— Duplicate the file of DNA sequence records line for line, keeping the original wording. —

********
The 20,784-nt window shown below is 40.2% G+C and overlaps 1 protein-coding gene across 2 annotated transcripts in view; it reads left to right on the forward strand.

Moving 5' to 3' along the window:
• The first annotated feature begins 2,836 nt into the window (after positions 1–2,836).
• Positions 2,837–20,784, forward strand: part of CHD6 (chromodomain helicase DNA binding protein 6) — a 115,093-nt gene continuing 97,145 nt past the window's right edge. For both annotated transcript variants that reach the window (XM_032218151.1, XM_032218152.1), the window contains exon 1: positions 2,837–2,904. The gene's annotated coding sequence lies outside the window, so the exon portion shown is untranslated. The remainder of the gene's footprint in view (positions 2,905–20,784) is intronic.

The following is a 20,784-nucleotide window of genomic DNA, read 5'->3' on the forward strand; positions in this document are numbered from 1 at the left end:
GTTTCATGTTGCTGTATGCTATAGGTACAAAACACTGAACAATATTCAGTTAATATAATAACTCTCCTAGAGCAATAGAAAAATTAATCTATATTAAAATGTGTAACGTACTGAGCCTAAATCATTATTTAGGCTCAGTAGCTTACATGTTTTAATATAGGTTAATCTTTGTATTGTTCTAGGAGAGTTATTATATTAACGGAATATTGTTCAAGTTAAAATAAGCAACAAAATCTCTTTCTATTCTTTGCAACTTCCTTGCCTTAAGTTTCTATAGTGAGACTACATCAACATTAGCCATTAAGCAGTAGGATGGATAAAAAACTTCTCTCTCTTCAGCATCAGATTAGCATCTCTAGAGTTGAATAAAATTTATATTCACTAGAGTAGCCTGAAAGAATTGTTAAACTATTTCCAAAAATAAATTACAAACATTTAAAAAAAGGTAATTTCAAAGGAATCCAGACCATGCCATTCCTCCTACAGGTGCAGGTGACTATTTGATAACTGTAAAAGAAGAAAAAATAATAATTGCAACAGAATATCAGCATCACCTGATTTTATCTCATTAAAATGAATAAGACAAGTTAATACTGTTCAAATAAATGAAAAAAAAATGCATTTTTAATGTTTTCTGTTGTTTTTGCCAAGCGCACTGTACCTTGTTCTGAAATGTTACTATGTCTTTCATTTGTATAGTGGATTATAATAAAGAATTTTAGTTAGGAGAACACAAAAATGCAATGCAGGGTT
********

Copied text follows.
The 20,784-nt window shown below is 40.2% G+C and overlaps 1 protein-coding gene across 2 annotated transcripts in view; it reads left to right on the forward strand.

Moving 5' to 3' along the window:
• The first annotated feature begins 2,836 nt into the window (after positions 1–2,836).
• Positions 2,837–20,784, forward strand: part of CHD6 (chromodomain helicase DNA binding protein 6) — a 115,093-nt gene continuing 97,145 nt past the window's right edge. For both annotated transcript variants that reach the window (XM_032218151.1, XM_032218152.1), the window contains exon 1: positions 2,837–2,904. The gene's annotated coding sequence lies outside the window, so the exon portion shown is untranslated. The remainder of the gene's footprint in view (positions 2,905–20,784) is intronic.

The following is a 20,784-nucleotide window of genomic DNA, read 5'->3' on the forward strand; positions in this document are numbered from 1 at the left end:
GTTTCATGTTGCTGTATGCTATAGGTACAAAACACTGAACAATATTCAGTTAATATAATAACTCTCCTAGAGCAATAGAAAAATTAATCTATATTAAAATGTGTAACGTACTGAGCCTAAATCATTATTTAGGCTCAGTAGCTTACATGTTTTAATATAGGTTAATCTTTGTATTGTTCTAGGAGAGTTATTATATTAACGGAATATTGTTCAAGTTAAAATAAGCAACAAAATCTCTTTCTATTCTTTGCAACTTCCTTGCCTTAAGTTTCTATAGTGAGACTACATCAACATTAGCCATTAAGCAGTAGGATGGATAAAAAACTTCTCTCTCTTCAGCATCAGATTAGCATCTCTAGAGTTGAATAAAATTTATATTCACTAGAGTAGCCTGAAAGAATTGTTAAACTATTTCCAAAAATAAATTACAAACATTTAAAAAAAGGTAATTTCAAAGGAATCCAGACCATGCCATTCCTCCTACAGGTGCAGGTGACTATTTGATAACTGTAAAAGAAGAAAAAATAATAATTGCAACAGAATATCAGCATCACCTGATTTTATCTCATTAAAATGAATAAGACAAGTTAATACTGTTCAAATAAATGAAAAAAAAATGCATTTTTAATGTTTTCTGTTGTTTTTGCCAAGCGCACTGTACCTTGTTCTGAAATGTTACTATGTCTTTCATTTGTATAGTGGATTATAATAAAGAATTTTAGTTAGGAGAACACAAAAATGCAATGCAGGGTT